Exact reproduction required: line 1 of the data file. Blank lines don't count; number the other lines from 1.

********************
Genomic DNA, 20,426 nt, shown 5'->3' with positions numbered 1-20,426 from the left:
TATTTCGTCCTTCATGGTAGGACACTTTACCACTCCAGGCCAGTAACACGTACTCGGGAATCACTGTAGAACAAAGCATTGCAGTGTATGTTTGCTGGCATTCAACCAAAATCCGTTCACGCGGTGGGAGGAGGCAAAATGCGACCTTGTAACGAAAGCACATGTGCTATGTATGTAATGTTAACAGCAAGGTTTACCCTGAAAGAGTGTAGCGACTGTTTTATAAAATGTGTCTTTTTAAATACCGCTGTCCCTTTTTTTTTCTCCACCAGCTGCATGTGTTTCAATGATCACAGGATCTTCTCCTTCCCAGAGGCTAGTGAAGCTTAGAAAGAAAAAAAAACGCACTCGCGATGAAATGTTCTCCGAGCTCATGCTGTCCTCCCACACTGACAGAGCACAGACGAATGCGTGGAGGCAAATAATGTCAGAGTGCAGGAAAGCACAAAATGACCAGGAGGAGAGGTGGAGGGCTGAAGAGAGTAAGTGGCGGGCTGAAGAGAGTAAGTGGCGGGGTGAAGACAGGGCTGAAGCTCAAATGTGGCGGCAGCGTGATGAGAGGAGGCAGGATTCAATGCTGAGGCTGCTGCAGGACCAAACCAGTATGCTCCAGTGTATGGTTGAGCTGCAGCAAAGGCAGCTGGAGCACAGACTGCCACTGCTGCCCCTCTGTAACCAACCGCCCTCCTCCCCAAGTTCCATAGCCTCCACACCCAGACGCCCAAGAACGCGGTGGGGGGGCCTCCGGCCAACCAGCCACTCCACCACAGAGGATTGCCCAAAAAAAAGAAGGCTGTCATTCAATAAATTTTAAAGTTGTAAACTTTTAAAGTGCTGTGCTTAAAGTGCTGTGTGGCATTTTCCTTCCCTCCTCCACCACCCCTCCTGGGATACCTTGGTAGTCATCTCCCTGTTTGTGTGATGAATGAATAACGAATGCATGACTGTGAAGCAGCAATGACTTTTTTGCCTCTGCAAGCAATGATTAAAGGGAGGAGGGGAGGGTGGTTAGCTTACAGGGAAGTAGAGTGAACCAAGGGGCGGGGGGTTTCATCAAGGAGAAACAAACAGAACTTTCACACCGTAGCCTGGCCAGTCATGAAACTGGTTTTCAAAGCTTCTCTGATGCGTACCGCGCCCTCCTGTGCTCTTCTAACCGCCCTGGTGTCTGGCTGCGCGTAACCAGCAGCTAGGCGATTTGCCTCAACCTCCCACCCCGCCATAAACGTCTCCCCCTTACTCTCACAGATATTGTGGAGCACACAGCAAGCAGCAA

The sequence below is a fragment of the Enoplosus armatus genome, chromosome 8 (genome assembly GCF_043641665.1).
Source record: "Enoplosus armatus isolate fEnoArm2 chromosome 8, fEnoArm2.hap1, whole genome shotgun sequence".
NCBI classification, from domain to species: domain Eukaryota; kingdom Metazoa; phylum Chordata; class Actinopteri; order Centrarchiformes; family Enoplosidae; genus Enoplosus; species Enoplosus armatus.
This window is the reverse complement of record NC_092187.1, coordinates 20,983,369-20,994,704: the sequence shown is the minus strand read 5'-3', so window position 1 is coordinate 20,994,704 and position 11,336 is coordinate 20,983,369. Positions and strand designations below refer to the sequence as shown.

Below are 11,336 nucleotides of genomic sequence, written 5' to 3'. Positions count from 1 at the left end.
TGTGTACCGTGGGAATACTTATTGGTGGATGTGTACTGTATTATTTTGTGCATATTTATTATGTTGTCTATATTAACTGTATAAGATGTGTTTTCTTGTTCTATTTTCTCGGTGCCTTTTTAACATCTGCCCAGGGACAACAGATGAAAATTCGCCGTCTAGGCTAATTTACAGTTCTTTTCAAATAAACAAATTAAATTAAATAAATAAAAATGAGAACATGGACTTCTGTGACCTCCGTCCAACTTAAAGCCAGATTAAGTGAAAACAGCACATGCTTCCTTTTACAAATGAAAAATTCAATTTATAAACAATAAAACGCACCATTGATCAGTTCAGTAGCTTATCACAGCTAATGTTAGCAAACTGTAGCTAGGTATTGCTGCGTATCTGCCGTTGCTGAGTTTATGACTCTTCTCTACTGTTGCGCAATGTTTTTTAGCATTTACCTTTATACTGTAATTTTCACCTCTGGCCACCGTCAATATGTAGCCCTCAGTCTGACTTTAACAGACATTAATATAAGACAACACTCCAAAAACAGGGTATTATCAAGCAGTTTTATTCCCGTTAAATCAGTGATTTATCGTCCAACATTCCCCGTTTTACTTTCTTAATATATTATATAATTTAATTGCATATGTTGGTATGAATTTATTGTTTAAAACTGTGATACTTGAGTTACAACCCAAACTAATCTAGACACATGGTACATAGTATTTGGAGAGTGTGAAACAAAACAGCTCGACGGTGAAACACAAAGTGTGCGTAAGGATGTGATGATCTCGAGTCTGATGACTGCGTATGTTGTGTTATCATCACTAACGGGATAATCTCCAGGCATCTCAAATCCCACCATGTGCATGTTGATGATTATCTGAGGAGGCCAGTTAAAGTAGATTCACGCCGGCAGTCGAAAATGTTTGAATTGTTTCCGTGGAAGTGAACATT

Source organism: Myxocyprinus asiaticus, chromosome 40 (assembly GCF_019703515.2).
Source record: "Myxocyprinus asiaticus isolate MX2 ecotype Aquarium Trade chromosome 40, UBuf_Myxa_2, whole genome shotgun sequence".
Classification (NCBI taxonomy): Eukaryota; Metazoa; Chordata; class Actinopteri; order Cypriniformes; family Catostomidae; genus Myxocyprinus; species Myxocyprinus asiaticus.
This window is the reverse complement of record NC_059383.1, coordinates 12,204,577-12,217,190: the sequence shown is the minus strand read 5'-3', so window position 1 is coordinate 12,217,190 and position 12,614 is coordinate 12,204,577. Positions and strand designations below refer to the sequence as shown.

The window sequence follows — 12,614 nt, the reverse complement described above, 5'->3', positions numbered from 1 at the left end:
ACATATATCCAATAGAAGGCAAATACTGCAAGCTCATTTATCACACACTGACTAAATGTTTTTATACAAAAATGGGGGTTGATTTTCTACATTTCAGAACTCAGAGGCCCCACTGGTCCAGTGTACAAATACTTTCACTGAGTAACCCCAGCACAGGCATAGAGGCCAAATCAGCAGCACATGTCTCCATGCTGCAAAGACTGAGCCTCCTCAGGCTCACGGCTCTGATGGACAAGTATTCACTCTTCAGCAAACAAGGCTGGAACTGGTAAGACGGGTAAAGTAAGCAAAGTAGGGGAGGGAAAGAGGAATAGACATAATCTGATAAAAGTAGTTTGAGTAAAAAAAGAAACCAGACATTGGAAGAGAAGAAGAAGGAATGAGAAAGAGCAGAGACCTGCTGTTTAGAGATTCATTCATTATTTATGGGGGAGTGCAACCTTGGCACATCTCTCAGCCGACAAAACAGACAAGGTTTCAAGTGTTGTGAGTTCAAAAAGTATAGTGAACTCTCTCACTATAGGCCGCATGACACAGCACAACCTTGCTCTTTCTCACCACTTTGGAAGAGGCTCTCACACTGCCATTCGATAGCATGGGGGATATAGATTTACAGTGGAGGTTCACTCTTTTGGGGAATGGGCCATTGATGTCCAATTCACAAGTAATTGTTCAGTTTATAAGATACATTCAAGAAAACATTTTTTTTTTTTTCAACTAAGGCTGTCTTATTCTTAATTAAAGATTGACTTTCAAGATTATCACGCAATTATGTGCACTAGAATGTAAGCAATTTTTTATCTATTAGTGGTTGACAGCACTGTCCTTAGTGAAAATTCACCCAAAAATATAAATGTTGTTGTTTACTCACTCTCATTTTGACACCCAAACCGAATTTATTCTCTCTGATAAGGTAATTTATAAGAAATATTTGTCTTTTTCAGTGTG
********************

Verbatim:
Genomic DNA, 20,426 nt, shown 5'->3' with positions numbered 1-20,426 from the left: